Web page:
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Are Irregular Hypoechoic Breast Masses on Ultrasound Always Malignancies?: A Pictorial Essay.

Kim YR, Kim HS, Kim HW - Korean J Radiol (2015)

Bottom Line: Irregular hypoechoic masses in the breast do not always indicate malignancies.Some of these diseases such as inflammation and trauma-related breast lesions could be suspected from a patient's symptoms and personal history.Careful ultrasonographic examination and biopsy could help to differentiate these from malignancies.

View Article: PubMed Central - PubMed

Affiliation: Department of Radiology, Wonkwang University Hospital, Iksan 54538, Korea.

ABSTRACT
Irregular hypoechoic masses in the breast do not always indicate malignancies. Many benign breast diseases present with irregular hypoechoic masses that can mimic carcinoma on ultrasonography. Some of these diseases such as inflammation and trauma-related breast lesions could be suspected from a patient's symptoms and personal history. Careful ultrasonographic examination and biopsy could help to differentiate these from malignancies.

No MeSH data available.


Related in: MedlinePlus

40-year-old woman with apocrine metaplasia.A. Transverse ultrasonography image shows irregular hypoechoic mass with angular margin in her right breast. B. Apocrine metaplasia was reveled from core biopsy (hematoxylin and eosin stain, × 400).
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Figure 8: 40-year-old woman with apocrine metaplasia.A. Transverse ultrasonography image shows irregular hypoechoic mass with angular margin in her right breast. B. Apocrine metaplasia was reveled from core biopsy (hematoxylin and eosin stain, × 400).

Mentions: The mammographic finding of apocrine metaplasia is a micro- or macro-lobulated mass with equal to low density relative to breast parenchyma owing to its prominent cystic composition (31). On US, the lesion typically shows clustered multiple anechoic cysts that form a lobulated mass with intervening hyperechoic lines that suggest septations and that also show partial posterior acoustic enhancement (Fig. 8).


Are Irregular Hypoechoic Breast Masses on Ultrasound Always Malignancies?: A Pictorial Essay.

Kim YR, Kim HS, Kim HW - Korean J Radiol (2015)

40-year-old woman with apocrine metaplasia.A. Transverse ultrasonography image shows irregular hypoechoic mass with angular margin in her right breast. B. Apocrine metaplasia was reveled from core biopsy (hematoxylin and eosin stain, × 400).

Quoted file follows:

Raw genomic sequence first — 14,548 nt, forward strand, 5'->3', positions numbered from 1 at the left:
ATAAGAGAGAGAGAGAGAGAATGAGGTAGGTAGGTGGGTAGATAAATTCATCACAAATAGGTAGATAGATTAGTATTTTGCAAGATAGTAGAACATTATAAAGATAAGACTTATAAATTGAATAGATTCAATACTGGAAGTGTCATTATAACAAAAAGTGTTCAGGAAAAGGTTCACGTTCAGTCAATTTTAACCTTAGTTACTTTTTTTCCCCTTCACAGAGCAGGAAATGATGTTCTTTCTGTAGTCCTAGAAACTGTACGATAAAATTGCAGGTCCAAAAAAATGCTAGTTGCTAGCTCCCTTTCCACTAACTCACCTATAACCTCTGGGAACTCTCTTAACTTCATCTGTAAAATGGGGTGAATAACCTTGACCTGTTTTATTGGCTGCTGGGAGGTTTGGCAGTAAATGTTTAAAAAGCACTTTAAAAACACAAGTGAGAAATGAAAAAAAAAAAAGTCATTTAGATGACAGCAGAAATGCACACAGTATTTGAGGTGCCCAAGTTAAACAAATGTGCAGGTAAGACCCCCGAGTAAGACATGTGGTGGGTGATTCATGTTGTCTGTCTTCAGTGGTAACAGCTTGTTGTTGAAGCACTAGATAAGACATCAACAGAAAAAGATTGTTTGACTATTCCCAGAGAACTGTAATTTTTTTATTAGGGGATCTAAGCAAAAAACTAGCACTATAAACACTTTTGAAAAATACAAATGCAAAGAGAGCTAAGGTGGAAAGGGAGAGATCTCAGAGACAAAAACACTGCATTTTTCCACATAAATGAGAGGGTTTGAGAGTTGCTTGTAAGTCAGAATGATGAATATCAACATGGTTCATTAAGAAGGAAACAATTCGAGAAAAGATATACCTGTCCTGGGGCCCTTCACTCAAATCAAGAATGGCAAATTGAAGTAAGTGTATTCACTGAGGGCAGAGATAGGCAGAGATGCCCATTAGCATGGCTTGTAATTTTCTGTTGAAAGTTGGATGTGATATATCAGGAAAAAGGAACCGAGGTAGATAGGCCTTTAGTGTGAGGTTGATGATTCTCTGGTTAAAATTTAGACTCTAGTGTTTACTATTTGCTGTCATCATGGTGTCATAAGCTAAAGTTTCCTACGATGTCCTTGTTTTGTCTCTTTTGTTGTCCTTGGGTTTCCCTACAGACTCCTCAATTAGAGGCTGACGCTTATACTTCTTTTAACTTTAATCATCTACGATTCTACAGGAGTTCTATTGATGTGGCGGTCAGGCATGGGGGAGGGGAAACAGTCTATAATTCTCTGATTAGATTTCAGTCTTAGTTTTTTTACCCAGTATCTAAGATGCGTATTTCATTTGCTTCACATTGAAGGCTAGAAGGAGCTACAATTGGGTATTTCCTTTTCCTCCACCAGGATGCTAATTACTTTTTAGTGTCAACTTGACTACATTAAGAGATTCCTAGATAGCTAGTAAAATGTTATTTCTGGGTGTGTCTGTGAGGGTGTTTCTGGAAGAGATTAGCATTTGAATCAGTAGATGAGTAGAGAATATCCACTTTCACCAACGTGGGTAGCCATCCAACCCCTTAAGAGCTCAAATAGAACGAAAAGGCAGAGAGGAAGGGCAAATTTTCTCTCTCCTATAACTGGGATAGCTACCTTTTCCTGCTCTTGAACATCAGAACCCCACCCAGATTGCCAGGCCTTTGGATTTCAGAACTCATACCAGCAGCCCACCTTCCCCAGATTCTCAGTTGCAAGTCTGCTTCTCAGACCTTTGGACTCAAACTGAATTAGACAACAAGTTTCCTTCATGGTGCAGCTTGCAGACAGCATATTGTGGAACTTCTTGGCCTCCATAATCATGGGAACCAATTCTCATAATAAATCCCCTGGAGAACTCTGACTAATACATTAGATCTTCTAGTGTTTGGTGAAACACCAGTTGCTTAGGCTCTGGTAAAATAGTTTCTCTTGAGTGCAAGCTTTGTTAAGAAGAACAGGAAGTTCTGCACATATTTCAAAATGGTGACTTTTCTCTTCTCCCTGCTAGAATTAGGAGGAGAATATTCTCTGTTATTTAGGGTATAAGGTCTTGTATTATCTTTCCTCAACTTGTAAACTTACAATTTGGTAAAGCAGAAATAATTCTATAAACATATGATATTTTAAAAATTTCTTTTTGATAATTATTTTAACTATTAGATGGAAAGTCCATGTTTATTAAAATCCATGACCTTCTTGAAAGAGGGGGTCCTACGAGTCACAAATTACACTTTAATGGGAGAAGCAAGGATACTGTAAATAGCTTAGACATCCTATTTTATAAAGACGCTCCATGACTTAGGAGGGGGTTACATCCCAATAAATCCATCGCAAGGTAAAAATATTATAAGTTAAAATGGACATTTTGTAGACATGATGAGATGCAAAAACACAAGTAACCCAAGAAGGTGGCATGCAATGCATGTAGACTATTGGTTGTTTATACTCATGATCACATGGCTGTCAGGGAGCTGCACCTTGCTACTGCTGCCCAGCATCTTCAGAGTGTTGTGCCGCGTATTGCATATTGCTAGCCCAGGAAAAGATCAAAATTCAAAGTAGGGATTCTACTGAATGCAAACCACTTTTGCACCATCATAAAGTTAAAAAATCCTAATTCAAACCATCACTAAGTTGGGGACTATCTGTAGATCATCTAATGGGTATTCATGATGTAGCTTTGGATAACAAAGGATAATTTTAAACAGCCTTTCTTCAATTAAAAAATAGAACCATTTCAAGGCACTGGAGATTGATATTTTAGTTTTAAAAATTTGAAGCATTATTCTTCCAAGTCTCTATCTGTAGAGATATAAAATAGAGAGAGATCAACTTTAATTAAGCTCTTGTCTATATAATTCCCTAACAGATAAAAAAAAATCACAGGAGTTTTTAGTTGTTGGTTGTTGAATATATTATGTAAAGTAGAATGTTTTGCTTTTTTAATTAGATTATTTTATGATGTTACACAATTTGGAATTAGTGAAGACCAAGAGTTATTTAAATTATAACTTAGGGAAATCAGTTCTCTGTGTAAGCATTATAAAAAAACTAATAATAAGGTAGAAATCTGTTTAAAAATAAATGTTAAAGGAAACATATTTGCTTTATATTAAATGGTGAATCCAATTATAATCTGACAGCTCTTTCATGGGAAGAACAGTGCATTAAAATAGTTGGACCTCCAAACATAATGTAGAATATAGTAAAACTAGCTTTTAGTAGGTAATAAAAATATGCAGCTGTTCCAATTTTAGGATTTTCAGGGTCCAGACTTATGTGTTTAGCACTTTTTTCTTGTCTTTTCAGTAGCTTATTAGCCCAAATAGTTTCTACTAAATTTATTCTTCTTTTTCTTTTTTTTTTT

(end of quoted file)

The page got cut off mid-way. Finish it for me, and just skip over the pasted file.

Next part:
© Copyright Policy - open-access
Related In: Results  -  Collection

License
Show All Figures
getmorefigures.php?uid=PMC4644748&req=5

Figure 8: 40-year-old woman with apocrine metaplasia.A. Transverse ultrasonography image shows irregular hypoechoic mass with angular margin in her right breast. B. Apocrine metaplasia was reveled from core biopsy (hematoxylin and eosin stain, × 400).
Mentions: The mammographic finding of apocrine metaplasia is a micro- or macro-lobulated mass with equal to low density relative to breast parenchyma owing to its prominent cystic composition (31). On US, the lesion typically shows clustered multiple anechoic cysts that form a lobulated mass with intervening hyperechoic lines that suggest septations and that also show partial posterior acoustic enhancement (Fig. 8).

Bottom Line: Irregular hypoechoic masses in the breast do not always indicate malignancies.Some of these diseases such as inflammation and trauma-related breast lesions could be suspected from a patient's symptoms and personal history.Careful ultrasonographic examination and biopsy could help to differentiate these from malignancies.

View Article: PubMed Central - PubMed

Affiliation: Department of Radiology, Wonkwang University Hospital, Iksan 54538, Korea.

ABSTRACT
Irregular hypoechoic masses in the breast do not always indicate malignancies. Many benign breast diseases present with irregular hypoechoic masses that can mimic carcinoma on ultrasonography. Some of these diseases such as inflammation and trauma-related breast lesions could be suspected from a patient's symptoms and personal history. Careful ultrasonographic examination and biopsy could help to differentiate these from malignancies.

No MeSH data available.


Related in: MedlinePlus